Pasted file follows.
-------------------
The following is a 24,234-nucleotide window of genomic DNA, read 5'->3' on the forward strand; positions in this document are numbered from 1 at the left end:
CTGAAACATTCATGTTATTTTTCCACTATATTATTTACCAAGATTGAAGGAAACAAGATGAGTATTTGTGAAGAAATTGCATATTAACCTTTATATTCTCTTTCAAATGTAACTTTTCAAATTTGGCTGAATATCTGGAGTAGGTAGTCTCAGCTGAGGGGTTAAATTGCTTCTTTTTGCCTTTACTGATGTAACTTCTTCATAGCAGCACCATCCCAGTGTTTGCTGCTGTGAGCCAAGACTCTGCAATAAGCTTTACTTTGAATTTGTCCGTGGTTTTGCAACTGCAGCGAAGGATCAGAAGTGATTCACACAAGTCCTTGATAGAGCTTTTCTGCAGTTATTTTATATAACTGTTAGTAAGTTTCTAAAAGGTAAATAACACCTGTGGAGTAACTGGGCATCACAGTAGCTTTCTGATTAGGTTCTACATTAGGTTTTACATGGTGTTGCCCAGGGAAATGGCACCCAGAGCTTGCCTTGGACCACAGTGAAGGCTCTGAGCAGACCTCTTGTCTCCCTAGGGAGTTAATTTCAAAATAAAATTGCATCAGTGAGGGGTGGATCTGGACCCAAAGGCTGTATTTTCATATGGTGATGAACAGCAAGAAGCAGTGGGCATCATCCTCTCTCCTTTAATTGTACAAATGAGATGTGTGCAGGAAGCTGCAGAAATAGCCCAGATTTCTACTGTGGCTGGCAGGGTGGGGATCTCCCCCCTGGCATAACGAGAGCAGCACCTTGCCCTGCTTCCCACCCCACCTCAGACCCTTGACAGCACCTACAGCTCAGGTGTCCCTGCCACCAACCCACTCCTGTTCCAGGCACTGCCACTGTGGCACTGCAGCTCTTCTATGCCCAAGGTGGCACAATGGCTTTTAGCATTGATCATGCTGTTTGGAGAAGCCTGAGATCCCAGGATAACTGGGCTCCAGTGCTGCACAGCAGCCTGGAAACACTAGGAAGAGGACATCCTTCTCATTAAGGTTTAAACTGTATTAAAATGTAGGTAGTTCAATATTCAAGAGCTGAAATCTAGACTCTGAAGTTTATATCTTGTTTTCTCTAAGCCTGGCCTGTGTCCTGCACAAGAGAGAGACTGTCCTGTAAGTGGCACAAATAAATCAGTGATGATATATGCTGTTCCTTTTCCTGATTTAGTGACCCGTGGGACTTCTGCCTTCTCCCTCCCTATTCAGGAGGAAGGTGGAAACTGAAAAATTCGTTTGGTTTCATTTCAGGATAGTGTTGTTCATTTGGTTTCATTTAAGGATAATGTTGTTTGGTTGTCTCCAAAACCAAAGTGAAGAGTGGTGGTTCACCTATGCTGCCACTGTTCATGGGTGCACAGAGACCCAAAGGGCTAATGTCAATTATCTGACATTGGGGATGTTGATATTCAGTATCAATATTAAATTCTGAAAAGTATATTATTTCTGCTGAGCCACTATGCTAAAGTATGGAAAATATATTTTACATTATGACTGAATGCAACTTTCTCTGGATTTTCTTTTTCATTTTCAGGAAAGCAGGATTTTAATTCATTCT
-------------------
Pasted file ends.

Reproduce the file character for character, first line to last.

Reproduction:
The following is a 24,234-nucleotide window of genomic DNA, read 5'->3' on the forward strand; positions in this document are numbered from 1 at the left end:
CTGAAACATTCATGTTATTTTTCCACTATATTATTTACCAAGATTGAAGGAAACAAGATGAGTATTTGTGAAGAAATTGCATATTAACCTTTATATTCTCTTTCAAATGTAACTTTTCAAATTTGGCTGAATATCTGGAGTAGGTAGTCTCAGCTGAGGGGTTAAATTGCTTCTTTTTGCCTTTACTGATGTAACTTCTTCATAGCAGCACCATCCCAGTGTTTGCTGCTGTGAGCCAAGACTCTGCAATAAGCTTTACTTTGAATTTGTCCGTGGTTTTGCAACTGCAGCGAAGGATCAGAAGTGATTCACACAAGTCCTTGATAGAGCTTTTCTGCAGTTATTTTATATAACTGTTAGTAAGTTTCTAAAAGGTAAATAACACCTGTGGAGTAACTGGGCATCACAGTAGCTTTCTGATTAGGTTCTACATTAGGTTTTACATGGTGTTGCCCAGGGAAATGGCACCCAGAGCTTGCCTTGGACCACAGTGAAGGCTCTGAGCAGACCTCTTGTCTCCCTAGGGAGTTAATTTCAAAATAAAATTGCATCAGTGAGGGGTGGATCTGGACCCAAAGGCTGTATTTTCATATGGTGATGAACAGCAAGAAGCAGTGGGCATCATCCTCTCTCCTTTAATTGTACAAATGAGATGTGTGCAGGAAGCTGCAGAAATAGCCCAGATTTCTACTGTGGCTGGCAGGGTGGGGATCTCCCCCCTGGCATAACGAGAGCAGCACCTTGCCCTGCTTCCCACCCCACCTCAGACCCTTGACAGCACCTACAGCTCAGGTGTCCCTGCCACCAACCCACTCCTGTTCCAGGCACTGCCACTGTGGCACTGCAGCTCTTCTATGCCCAAGGTGGCACAATGGCTTTTAGCATTGATCATGCTGTTTGGAGAAGCCTGAGATCCCAGGATAACTGGGCTCCAGTGCTGCACAGCAGCCTGGAAACACTAGGAAGAGGACATCCTTCTCATTAAGGTTTAAACTGTATTAAAATGTAGGTAGTTCAATATTCAAGAGCTGAAATCTAGACTCTGAAGTTTATATCTTGTTTTCTCTAAGCCTGGCCTGTGTCCTGCACAAGAGAGAGACTGTCCTGTAAGTGGCACAAATAAATCAGTGATGATATATGCTGTTCCTTTTCCTGATTTAGTGACCCGTGGGACTTCTGCCTTCTCCCTCCCTATTCAGGAGGAAGGTGGAAACTGAAAAATTCGTTTGGTTTCATTTCAGGATAGTGTTGTTCATTTGGTTTCATTTAAGGATAATGTTGTTTGGTTGTCTCCAAAACCAAAGTGAAGAGTGGTGGTTCACCTATGCTGCCACTGTTCATGGGTGCACAGAGACCCAAAGGGCTAATGTCAATTATCTGACATTGGGGATGTTGATATTCAGTATCAATATTAAATTCTGAAAAGTATATTATTTCTGCTGAGCCACTATGCTAAAGTATGGAAAATATATTTTACATTATGACTGAATGCAACTTTCTCTGGATTTTCTTTTTCATTTTCAGGAAAGCAGGATTTTAATTCATTCT